Saving Your Digital Life

Personal digital archiving and digital estate planning

June 25, 2019

Technology has changed how we store information. You might have your grandmother’s photo book, even a digitized version—but what about the photos on your phone, or the data on your Twitter account or Instagram?

Katlin Seagraves is the digital literacy associate at the Tulsa City-County Library where she manages the library’s Digital Literacy Lab. At “Save As: Preserving Your Digital Life” on June 24 at the ALA Annual Conference and Exhibition in Washington, D.C., Seagraves educated attendees on methods for preserving born-digital personal data like photos and social media.

Seagraves divides the archiving process into three parts: personal digital archiving, which includes saving and backing up digital files; digitization of important items; and digital estate planning, much like a will for your digital assets.

When it comes to personal archiving, Seagraves recommends saving photos, audio, videos, documents, and photos of heirlooms. Files should be backed up regularly, and those backups should follow the 3-2-1 rule: three copies, with two saved locally on different devices (like a computer and an external hard drive) and one offsite or in cloud storage. Files are generally lost because of damage, durability issues, or obsolescence. “Functionally, all media storage has an expiration date,” Seagraves said. For this reason, Tulsa City-County library has conversion devices for older media like floppy disks, VHS, and 8mm film as well as scanners for negatives and slides.

However, “if you can’t find it, it functionally doesn’t exist,” Seagraves said. When naming files, she urges people to be descriptive, concise, and consistent. “If it’s something super clever you came up with, you’re not going to remember what it means 15 years from now.”

Seagraves also focuses on the importance of metadata. “Many of our customers use metadata every day; they may just not realize it,” she said. Digital photos, for example, are automatically tagged with location and camera data. You can also add details including a title and subject and add comments and tags. Seagraves recommends tagging photos with the names of people in them. “It’s not very impressive when it’s only 30 photos, but when you have 4,000 and you can easily search them, it can be a really big timesaver later.”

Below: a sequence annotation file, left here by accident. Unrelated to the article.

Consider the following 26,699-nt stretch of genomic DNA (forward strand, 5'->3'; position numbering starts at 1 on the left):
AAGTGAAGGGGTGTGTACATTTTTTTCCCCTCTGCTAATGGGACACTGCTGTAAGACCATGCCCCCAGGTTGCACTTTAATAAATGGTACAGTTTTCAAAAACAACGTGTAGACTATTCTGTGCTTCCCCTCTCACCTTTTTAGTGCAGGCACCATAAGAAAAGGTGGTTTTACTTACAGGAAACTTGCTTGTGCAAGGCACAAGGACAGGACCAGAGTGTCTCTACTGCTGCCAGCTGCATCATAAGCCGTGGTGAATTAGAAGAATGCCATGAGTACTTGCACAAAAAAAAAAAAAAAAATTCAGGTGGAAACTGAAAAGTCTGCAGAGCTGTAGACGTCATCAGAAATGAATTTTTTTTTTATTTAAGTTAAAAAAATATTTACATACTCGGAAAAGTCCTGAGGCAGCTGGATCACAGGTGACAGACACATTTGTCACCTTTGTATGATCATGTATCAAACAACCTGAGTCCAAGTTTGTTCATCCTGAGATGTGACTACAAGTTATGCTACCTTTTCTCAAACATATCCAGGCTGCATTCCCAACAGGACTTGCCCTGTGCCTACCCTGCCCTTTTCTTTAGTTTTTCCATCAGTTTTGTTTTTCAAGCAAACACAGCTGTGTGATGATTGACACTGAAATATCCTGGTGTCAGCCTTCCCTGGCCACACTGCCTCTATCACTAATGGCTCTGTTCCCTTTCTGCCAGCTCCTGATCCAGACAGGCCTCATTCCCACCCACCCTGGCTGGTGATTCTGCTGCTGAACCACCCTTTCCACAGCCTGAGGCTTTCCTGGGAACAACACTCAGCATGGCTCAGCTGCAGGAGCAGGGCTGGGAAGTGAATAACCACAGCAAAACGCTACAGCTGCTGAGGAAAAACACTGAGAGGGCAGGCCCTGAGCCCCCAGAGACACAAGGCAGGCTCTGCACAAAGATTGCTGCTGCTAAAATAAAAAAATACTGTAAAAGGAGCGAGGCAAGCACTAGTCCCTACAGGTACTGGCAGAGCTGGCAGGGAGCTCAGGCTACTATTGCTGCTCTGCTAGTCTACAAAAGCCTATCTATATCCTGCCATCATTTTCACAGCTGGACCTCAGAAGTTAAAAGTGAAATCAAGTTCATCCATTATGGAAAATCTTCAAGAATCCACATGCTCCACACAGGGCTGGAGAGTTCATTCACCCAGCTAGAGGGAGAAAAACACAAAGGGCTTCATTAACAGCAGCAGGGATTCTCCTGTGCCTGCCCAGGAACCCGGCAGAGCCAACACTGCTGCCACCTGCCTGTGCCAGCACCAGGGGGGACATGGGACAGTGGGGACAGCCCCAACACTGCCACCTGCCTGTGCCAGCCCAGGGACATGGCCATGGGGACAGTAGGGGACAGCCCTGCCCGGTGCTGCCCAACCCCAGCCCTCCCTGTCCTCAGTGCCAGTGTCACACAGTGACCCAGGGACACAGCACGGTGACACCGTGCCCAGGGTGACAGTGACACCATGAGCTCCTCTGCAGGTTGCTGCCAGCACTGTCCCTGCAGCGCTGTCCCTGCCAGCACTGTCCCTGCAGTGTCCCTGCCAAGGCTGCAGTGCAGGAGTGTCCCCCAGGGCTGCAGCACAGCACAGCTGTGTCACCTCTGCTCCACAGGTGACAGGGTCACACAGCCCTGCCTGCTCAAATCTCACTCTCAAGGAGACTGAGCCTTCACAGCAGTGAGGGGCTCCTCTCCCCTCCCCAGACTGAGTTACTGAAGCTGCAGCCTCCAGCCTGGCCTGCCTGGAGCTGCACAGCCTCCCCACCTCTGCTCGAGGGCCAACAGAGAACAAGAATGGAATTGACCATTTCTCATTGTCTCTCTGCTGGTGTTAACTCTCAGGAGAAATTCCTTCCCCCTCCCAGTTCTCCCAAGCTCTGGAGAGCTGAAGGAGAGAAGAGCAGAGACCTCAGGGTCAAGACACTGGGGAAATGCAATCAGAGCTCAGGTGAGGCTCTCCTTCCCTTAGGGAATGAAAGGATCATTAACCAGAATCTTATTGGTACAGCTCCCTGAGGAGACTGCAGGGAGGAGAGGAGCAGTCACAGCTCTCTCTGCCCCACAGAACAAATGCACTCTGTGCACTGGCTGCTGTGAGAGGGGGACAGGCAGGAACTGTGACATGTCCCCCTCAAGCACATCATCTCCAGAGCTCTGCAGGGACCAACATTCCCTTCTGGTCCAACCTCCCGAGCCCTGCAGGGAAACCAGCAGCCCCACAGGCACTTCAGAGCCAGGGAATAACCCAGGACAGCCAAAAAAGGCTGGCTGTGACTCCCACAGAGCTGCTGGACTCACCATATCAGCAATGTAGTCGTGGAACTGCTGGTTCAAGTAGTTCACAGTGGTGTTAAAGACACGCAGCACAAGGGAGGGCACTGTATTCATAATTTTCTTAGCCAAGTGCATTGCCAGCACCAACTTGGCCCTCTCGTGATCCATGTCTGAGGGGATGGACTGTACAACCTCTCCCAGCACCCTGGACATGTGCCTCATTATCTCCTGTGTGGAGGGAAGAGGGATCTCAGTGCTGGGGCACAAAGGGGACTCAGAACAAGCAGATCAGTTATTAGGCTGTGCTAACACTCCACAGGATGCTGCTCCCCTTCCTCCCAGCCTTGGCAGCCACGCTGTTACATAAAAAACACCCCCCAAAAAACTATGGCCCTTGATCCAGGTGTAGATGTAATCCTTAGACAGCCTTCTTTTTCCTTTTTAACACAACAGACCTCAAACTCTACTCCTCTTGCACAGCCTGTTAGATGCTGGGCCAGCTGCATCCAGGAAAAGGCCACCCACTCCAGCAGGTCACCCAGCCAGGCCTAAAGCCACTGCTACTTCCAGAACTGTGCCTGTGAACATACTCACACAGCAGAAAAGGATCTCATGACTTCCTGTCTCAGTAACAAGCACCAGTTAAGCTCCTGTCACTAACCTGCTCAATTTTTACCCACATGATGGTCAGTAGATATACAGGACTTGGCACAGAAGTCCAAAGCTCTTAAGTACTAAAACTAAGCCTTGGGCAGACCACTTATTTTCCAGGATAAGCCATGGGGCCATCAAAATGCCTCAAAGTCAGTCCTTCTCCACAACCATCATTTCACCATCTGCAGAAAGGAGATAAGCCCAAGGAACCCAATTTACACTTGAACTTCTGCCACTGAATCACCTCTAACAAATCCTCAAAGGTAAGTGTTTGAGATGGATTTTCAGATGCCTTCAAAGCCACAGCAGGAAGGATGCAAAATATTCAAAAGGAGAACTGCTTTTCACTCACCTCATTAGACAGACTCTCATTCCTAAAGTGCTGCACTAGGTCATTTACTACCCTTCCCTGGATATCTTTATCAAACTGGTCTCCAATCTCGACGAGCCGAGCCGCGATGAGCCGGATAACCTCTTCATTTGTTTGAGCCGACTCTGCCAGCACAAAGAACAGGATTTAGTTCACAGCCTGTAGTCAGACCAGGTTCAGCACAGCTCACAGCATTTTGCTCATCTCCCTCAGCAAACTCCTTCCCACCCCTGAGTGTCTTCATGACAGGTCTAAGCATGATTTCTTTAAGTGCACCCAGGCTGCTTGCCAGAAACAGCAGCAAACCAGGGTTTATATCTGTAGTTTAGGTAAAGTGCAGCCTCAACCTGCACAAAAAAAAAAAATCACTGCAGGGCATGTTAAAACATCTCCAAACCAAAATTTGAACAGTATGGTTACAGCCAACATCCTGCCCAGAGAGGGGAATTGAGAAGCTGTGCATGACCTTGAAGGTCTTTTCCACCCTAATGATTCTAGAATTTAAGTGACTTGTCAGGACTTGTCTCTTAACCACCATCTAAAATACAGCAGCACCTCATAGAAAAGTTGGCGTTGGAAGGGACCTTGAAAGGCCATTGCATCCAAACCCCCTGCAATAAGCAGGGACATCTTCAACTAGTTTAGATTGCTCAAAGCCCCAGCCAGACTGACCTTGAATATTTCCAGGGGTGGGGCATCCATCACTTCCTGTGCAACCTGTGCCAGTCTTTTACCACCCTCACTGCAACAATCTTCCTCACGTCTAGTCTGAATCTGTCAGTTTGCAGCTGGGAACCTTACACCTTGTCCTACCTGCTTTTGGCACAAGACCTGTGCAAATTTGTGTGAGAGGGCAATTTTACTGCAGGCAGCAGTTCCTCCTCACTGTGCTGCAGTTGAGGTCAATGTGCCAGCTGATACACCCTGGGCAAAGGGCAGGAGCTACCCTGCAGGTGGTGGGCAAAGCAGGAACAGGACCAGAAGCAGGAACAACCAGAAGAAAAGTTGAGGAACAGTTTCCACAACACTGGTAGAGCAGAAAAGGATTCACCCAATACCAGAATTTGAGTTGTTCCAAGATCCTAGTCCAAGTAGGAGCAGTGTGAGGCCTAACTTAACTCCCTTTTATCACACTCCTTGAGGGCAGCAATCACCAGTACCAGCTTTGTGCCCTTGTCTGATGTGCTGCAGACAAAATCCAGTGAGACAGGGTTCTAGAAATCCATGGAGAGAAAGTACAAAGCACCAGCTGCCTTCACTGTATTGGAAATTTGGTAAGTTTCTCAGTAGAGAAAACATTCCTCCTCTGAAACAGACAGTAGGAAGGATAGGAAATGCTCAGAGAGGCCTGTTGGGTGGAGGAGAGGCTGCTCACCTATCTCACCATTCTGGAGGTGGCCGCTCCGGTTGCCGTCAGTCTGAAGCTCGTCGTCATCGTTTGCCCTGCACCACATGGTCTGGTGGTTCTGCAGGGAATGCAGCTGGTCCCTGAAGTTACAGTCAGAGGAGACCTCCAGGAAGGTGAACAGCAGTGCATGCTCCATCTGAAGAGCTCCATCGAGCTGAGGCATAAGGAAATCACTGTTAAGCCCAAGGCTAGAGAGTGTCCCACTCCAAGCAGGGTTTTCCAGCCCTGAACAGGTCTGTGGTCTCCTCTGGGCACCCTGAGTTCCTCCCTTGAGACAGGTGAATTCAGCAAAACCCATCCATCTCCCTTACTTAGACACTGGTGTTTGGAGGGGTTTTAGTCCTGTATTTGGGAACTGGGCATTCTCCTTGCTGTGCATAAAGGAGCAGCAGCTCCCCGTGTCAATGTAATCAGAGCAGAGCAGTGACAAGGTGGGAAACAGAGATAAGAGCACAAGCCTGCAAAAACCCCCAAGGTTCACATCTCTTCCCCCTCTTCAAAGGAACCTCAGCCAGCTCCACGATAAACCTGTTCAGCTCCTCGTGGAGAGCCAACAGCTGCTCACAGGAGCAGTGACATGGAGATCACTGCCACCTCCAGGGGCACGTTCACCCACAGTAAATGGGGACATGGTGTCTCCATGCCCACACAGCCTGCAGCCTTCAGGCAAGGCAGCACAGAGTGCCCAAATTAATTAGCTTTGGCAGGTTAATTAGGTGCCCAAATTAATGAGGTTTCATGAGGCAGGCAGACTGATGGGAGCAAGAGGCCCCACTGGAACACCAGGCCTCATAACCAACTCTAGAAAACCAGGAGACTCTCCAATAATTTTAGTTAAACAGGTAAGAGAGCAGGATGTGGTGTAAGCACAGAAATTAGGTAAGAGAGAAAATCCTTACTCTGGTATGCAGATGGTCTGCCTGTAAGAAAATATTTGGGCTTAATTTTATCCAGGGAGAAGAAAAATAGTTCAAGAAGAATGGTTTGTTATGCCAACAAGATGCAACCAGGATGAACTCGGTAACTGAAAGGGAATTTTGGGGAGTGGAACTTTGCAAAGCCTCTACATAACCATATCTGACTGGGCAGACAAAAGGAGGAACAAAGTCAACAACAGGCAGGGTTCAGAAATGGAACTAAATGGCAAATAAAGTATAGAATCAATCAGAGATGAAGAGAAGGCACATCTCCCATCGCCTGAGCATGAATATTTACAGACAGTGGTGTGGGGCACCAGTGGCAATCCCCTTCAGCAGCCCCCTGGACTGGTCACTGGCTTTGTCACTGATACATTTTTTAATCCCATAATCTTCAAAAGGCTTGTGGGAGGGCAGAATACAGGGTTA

Seagrave’s tips for digital archiving are:

  • Weed your collection
  • Inventory your files
  • Update your backups often
  • Save your work in sustainable formats
  • Don’t get frustrated

Perhaps less well-known is the concept of digital estate management: how you plan to pass along your digital assets. Digital assets can be “anything from your Facebook account to the memory card in the shoebox by your bedside table to access to online banking accounts,” Seagraves said.

You can export and save the data from your social media accounts ahead of time, but many social media platforms, including Facebook, have options for memorializing or deleting accounts when a user dies. You can assign a legacy contact who will take control of your profile and decide what that person has access to and what they should do with it—whether it’s to create a memorial page, or save some information and then delete the account.

To get started with digital estate planning:

  • Create an inventory of your online assets, including accounts and how to access them
  • Decide what you want done with your assets when you die
  • Name a digital executor
  • Store the information in a secure location
  • Make it legal by writing it into your will

Seagraves also recommended several books for further information: The Complete Guide to Personal Digital Archiving (ALA Editions, 2018), Managing the Digital You (Rowman & Littlefield, 2018), and Personal Archiving: Preserving Our Digital Heritage (Information Today, 2013).


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Multiple interpretations to Library Bill of Rights approved